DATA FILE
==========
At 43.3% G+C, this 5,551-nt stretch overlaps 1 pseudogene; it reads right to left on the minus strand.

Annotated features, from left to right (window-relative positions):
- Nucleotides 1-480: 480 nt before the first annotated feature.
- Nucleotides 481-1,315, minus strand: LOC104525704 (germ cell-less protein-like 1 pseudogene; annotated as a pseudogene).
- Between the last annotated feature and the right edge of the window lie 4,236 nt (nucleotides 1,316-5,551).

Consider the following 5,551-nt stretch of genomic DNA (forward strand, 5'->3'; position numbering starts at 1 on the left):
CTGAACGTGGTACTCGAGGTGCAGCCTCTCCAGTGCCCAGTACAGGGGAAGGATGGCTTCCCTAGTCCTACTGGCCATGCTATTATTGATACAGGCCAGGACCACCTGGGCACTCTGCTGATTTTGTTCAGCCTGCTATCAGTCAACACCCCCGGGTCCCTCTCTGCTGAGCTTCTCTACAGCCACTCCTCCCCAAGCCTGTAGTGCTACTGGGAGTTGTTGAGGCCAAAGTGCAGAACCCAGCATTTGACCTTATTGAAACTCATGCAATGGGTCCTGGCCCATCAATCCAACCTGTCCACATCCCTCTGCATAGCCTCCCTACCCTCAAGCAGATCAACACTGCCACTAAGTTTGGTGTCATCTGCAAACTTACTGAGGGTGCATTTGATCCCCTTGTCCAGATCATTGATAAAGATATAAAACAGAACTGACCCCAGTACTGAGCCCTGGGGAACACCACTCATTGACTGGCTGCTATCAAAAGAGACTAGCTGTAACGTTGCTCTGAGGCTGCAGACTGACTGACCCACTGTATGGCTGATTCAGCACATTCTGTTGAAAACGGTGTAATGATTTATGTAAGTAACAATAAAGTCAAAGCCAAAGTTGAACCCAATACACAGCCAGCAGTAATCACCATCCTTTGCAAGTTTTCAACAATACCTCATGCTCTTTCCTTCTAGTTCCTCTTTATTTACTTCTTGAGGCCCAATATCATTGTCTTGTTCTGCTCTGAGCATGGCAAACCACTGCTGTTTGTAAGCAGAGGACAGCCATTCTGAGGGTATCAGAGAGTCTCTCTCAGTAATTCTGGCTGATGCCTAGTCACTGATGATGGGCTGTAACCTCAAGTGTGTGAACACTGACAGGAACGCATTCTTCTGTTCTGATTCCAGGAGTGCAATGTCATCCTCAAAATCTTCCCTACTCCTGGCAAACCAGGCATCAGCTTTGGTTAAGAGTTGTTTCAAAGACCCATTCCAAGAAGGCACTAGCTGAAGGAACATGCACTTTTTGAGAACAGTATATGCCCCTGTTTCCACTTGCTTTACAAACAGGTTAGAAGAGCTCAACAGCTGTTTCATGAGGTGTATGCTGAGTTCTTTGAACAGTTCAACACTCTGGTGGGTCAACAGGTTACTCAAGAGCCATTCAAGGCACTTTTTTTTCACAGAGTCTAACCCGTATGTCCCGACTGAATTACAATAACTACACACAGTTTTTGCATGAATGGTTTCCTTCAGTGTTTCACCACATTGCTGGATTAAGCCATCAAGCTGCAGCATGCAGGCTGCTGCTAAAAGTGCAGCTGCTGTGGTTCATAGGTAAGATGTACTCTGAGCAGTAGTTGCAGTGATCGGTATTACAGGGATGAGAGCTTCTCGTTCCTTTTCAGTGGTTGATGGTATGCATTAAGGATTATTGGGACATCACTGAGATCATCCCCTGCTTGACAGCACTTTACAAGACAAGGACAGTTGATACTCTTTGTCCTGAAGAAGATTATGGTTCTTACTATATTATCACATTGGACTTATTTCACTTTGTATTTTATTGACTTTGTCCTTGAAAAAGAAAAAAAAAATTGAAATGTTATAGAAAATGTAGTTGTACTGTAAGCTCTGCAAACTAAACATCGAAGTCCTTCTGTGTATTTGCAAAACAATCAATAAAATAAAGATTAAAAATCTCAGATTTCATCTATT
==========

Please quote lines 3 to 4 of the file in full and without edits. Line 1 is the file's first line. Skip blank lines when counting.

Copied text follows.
- Nucleotides 1-480: 480 nt before the first annotated feature.
- Nucleotides 481-1,315, minus strand: LOC104525704 (germ cell-less protein-like 1 pseudogene; annotated as a pseudogene).